Writing for a monthly isn’t really compatible with blogging. When I write the stories I can’t link to them, and by the time the edition comes out I tend to forget. Nevertheless, I’m going to try to promote the stories I think are most interesting in each edition – giving priority to my own of course.
Probably my favourite from this edition is the Cool Scientist profile (thanks to Goldie Pergl for the suggestion). Malcolm Walter has had a distinguished career as a geologist, particularly in challenging the theory that South-Eastern Australia has been tectonically and seismically quiet for a very long time. Not great news to hear, particularly his reference to a fault line (of the non-political sort) under Melbourne’s eastern suburbs, but interesting and important.
However, Wallace’s most exciting work is his discovery of a giant fossilised reef ten times the size of the Great Barrier Reef in outback South Australia. It’s more than 700 million years old, and dates to a little known period in the Earth’s history between two giant glaciations known as “Snowball Earth”. We don’t know what drove the planet into these icebound states, nor what got it out of them, and the relatively brief flourishing of life in between has obvious fascination. To find a reef 1km high from the period is truly extraordinary.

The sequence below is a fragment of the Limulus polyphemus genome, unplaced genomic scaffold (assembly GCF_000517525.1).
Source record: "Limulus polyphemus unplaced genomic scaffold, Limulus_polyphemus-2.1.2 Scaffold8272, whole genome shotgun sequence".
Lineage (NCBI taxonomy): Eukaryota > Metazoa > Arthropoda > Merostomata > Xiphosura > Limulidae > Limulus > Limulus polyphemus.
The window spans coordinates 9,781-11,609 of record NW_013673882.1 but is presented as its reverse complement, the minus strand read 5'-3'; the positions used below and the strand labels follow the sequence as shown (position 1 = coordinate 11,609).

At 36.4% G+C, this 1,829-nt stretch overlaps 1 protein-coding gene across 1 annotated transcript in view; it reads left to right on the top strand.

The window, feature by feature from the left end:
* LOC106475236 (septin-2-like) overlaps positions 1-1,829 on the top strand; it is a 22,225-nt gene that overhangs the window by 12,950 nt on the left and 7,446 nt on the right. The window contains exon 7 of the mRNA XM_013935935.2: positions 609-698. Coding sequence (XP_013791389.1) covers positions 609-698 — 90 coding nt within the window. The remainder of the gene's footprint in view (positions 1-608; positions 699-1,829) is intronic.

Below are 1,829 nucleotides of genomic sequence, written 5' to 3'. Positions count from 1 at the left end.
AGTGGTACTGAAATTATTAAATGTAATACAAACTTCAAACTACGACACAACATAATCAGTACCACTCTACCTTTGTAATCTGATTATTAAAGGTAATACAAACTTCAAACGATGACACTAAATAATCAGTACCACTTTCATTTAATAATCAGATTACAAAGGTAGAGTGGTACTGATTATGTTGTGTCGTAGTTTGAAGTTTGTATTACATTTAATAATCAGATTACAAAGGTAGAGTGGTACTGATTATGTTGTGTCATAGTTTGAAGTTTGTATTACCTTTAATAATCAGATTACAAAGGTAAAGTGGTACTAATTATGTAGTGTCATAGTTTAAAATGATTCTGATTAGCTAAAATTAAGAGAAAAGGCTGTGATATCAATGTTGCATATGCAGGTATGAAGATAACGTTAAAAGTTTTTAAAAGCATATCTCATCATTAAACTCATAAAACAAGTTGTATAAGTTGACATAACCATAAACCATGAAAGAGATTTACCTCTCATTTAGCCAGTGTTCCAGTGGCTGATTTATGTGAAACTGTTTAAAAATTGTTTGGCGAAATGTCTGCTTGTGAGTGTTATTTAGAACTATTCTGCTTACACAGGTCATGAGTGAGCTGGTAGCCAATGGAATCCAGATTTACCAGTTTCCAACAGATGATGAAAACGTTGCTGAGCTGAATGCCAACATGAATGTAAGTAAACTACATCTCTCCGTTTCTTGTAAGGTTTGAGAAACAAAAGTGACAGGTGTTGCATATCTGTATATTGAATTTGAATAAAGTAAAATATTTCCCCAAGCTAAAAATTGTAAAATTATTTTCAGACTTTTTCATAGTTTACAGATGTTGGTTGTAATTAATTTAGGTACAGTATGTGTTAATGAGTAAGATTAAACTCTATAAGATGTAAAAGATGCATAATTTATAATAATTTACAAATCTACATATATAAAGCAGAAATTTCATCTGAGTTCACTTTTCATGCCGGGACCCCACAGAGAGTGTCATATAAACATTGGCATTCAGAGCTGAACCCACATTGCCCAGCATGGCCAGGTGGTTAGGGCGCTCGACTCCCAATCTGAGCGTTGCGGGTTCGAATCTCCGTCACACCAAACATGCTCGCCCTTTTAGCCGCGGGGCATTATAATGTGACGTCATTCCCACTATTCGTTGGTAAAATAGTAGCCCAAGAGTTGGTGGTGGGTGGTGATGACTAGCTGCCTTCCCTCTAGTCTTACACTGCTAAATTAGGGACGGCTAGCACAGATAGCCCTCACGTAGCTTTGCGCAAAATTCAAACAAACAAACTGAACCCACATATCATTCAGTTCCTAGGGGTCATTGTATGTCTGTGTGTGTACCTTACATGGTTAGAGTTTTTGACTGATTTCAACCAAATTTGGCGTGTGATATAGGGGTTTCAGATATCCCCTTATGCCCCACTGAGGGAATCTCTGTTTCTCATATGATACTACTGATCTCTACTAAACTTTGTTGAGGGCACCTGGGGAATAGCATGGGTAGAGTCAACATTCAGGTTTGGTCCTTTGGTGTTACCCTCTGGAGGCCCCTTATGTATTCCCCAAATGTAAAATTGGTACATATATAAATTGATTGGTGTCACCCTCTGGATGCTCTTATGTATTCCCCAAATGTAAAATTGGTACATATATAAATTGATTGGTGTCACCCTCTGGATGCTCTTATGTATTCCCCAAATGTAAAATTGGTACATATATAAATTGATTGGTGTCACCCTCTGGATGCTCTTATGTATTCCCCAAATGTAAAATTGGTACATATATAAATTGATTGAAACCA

Other pieces of mine are on the possibility that a recently discovered asteroid impact could be the cause of the Cooper Basin’s potential as a source of geothermal energy, a way to recycle waste heat in cars to make them use less petrol, and evidence that increased carbon dioxide in the atmosphere will not increase the growth of most forests (subscriber only).
However, the most fascinating article of all, on sex selection strategies in skinks, is so complex I think I’ll give it a post of it’s own, rather than trying to summarise.
Asteroid impacts are a bit of these, with two features on them by scientists doing the research. There’s also a piece by an astrobiology PhD on her work using fool’s gold to seek the earliest evidence of life on Earth